Author Archives: Laura Meek

I am an Assistant Professor in the Centre for the Humanities and Medicine at the University of Hong Kong. I am a medical anthropologist who researches counterfeit pharmaceuticals, bodily epistemologies, and the politics of healing in East Africa. I received my Ph.D. and M.A. in Anthropology from the University of California, Davis, as well as an M.A. in Women’s Studies from George Washington University and a B.A. in Comparative Human Development from the University of Chicago. My first project, Pharmaceuticals in Divergence: Radical Uncertainty and World-Making Tastes in Tanzania, is based on three years of ethnographic fieldwork in Iringa, Tanzania, and focuses on the proliferation of counterfeits in local biomedical markets, where an estimated 30-60% of drugs are thought to be fake. I approach this global health challenge through the lens of feminist and postcolonial science studies, as a way to engage both conditions of radical uncertainty and world-making innovation happening in Africa today. My second project, The Grammar of Leprosy: Temporal Politics & An Impossible Subject, develops a line of inquiry which was prompted by my discovery that the antibiotic cure for leprosy was readily available, and yet inaccessible, for my interlocuters in Tanzania in need of treatment. I am currently developing a multi-sited and interdisciplinary inquiry into the temporal politics of leprosy elimination campaigns across historical archives, scientific knowledge production, and global health initiatives. Additional areas of my scholarship include the medicinal significance of sensory qualities like taste, histories of medicine and healing across the Indian Ocean world, practices of dreaming as medical interventions in Tanzania, and more recently, intersections of the pro-democracy movement and Covid-19 outbreak in Hong Kong.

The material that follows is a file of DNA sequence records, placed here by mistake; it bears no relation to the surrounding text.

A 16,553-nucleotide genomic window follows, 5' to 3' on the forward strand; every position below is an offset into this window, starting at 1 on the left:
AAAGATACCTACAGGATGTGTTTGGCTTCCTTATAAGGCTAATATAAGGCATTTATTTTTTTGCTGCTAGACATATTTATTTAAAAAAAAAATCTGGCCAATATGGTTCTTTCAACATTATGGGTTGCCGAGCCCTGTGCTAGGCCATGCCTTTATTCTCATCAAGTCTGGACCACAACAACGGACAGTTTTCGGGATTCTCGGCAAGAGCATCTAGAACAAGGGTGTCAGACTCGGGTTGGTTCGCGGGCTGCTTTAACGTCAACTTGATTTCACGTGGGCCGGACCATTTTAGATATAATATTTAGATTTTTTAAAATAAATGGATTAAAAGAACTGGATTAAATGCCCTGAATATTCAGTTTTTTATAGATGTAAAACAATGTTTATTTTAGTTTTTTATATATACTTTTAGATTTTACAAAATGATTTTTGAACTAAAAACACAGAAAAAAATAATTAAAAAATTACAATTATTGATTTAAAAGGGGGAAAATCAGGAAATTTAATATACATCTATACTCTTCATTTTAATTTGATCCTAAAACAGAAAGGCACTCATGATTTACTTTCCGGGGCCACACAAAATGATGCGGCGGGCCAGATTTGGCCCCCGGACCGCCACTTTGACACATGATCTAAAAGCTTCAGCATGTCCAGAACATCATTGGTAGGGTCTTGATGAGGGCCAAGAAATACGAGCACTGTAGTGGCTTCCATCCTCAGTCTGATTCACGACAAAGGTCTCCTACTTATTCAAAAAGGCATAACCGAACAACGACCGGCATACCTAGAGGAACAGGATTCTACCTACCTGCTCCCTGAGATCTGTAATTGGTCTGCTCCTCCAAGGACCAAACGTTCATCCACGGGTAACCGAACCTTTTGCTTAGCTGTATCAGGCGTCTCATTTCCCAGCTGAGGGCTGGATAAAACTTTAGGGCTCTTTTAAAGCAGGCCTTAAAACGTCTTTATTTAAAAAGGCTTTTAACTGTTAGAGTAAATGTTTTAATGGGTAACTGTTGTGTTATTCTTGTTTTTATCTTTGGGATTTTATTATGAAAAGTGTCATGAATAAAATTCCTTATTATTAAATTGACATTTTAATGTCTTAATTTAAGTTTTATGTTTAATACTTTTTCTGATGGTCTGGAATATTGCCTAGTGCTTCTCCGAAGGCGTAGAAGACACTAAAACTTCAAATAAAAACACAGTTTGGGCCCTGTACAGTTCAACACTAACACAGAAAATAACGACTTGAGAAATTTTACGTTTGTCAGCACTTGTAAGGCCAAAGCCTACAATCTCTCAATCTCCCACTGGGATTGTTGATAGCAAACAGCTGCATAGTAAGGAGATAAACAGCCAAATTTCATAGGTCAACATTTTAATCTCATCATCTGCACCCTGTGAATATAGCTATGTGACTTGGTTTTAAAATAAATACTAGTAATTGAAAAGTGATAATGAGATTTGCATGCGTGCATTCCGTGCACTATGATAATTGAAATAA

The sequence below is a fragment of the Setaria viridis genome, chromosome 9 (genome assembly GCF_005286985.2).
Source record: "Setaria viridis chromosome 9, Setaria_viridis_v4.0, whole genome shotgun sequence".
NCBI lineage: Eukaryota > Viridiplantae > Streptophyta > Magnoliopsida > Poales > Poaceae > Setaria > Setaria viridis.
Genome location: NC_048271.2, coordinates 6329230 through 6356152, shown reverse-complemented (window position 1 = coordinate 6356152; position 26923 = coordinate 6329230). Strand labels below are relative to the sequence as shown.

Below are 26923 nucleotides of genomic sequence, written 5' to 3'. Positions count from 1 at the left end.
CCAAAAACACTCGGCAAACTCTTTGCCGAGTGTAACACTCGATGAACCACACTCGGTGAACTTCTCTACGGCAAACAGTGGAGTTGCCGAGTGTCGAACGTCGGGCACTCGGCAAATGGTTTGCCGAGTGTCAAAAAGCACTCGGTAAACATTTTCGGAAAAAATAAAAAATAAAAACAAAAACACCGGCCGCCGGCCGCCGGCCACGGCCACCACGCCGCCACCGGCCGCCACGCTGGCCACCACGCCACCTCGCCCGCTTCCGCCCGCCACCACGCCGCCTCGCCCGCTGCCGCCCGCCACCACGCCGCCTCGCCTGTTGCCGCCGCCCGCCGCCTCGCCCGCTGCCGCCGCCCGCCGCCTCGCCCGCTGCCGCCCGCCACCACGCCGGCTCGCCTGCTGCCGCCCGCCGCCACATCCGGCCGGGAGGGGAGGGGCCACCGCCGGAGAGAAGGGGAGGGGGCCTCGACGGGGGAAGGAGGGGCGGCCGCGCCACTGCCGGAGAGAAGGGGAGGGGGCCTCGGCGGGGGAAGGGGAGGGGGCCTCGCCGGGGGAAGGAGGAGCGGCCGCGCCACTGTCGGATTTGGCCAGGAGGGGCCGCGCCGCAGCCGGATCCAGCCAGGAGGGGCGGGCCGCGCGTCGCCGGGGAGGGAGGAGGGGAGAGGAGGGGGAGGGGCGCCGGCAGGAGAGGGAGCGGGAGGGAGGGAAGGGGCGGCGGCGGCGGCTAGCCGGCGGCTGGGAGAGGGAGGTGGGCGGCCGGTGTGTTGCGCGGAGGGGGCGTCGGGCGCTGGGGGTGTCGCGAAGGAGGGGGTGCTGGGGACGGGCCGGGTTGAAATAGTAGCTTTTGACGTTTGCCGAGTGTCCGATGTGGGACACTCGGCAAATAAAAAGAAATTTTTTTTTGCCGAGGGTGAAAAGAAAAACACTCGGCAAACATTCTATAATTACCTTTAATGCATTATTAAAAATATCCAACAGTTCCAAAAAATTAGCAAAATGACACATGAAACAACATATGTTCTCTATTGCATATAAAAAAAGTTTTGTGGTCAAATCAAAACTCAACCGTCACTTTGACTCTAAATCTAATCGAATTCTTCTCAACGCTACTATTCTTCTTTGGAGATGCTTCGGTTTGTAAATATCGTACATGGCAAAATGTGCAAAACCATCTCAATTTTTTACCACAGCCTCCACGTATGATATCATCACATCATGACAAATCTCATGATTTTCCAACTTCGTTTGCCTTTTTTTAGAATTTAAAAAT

A frothy brew with powder sitting atop, and a stick ready to stir

Fugitive Science: Beer Brewing & Experiments with Pharmaceuticals in Tanzania

When I originally arrived to start fieldwork in the Southern Highlands of Tanzania, I set out to observe the scientific practices through which counterfeit drugs were identified at the regional hospital.[1] I knew, from previous fieldwork, that the hospital had a mini-lab for conducting a Thin-Layer Chromatographic Test. Two years passed before I was finally able to observe this test; one of the reasons was that the hospital was out of the iodine detection reagent needed to carry it out. During the ensuing years, I came to learn that science was happening elsewhere; not always in the laboratory or hospital, but—perhaps even more frequently—in the home, marketplace, and workshop.[2] (read more...)